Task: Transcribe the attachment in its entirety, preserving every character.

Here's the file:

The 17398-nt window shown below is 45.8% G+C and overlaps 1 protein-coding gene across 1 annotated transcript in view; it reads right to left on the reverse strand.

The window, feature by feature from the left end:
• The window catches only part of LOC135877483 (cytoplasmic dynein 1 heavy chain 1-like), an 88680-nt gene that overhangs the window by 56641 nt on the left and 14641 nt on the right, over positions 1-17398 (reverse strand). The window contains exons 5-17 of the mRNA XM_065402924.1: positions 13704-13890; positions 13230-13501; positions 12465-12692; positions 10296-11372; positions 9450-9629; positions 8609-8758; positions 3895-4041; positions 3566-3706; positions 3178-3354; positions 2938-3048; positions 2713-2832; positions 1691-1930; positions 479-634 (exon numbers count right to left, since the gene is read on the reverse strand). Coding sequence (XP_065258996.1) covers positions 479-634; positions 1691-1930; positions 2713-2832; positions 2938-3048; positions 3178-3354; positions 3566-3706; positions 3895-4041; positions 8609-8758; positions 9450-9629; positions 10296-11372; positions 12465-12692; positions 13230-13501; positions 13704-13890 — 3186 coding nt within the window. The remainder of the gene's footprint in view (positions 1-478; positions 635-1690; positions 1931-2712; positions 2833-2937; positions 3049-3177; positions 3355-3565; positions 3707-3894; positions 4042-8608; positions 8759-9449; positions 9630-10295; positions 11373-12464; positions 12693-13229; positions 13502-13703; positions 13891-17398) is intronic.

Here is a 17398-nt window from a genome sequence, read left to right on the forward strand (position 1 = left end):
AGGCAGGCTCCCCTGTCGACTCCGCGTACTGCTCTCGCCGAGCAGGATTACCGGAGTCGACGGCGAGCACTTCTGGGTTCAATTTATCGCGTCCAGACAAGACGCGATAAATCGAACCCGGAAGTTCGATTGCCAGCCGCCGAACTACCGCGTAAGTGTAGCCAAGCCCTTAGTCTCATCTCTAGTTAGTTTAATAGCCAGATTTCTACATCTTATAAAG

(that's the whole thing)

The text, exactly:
The 17398-nt window shown below is 45.8% G+C and overlaps 1 protein-coding gene across 1 annotated transcript in view; it reads right to left on the reverse strand.

The window, feature by feature from the left end:
• The window catches only part of LOC135877483 (cytoplasmic dynein 1 heavy chain 1-like), an 88680-nt gene that overhangs the window by 56641 nt on the left and 14641 nt on the right, over positions 1-17398 (reverse strand). The window contains exons 5-17 of the mRNA XM_065402924.1: positions 13704-13890; positions 13230-13501; positions 12465-12692; positions 10296-11372; positions 9450-9629; positions 8609-8758; positions 3895-4041; positions 3566-3706; positions 3178-3354; positions 2938-3048; positions 2713-2832; positions 1691-1930; positions 479-634 (exon numbers count right to left, since the gene is read on the reverse strand). Coding sequence (XP_065258996.1) covers positions 479-634; positions 1691-1930; positions 2713-2832; positions 2938-3048; positions 3178-3354; positions 3566-3706; positions 3895-4041; positions 8609-8758; positions 9450-9629; positions 10296-11372; positions 12465-12692; positions 13230-13501; positions 13704-13890 — 3186 coding nt within the window. The remainder of the gene's footprint in view (positions 1-478; positions 635-1690; positions 1931-2712; positions 2833-2937; positions 3049-3177; positions 3355-3565; positions 3707-3894; positions 4042-8608; positions 8759-9449; positions 9630-10295; positions 11373-12464; positions 12693-13229; positions 13502-13703; positions 13891-17398) is intronic.

Here is a 17398-nt window from a genome sequence, read left to right on the forward strand (position 1 = left end):
AGGCAGGCTCCCCTGTCGACTCCGCGTACTGCTCTCGCCGAGCAGGATTACCGGAGTCGACGGCGAGCACTTCTGGGTTCAATTTATCGCGTCCAGACAAGACGCGATAAATCGAACCCGGAAGTTCGATTGCCAGCCGCCGAACTACCGCGTAAGTGTAGCCAAGCCCTTAGTCTCATCTCTAGTTAGTTTAATAGCCAGATTTCTACATCTTATAAAG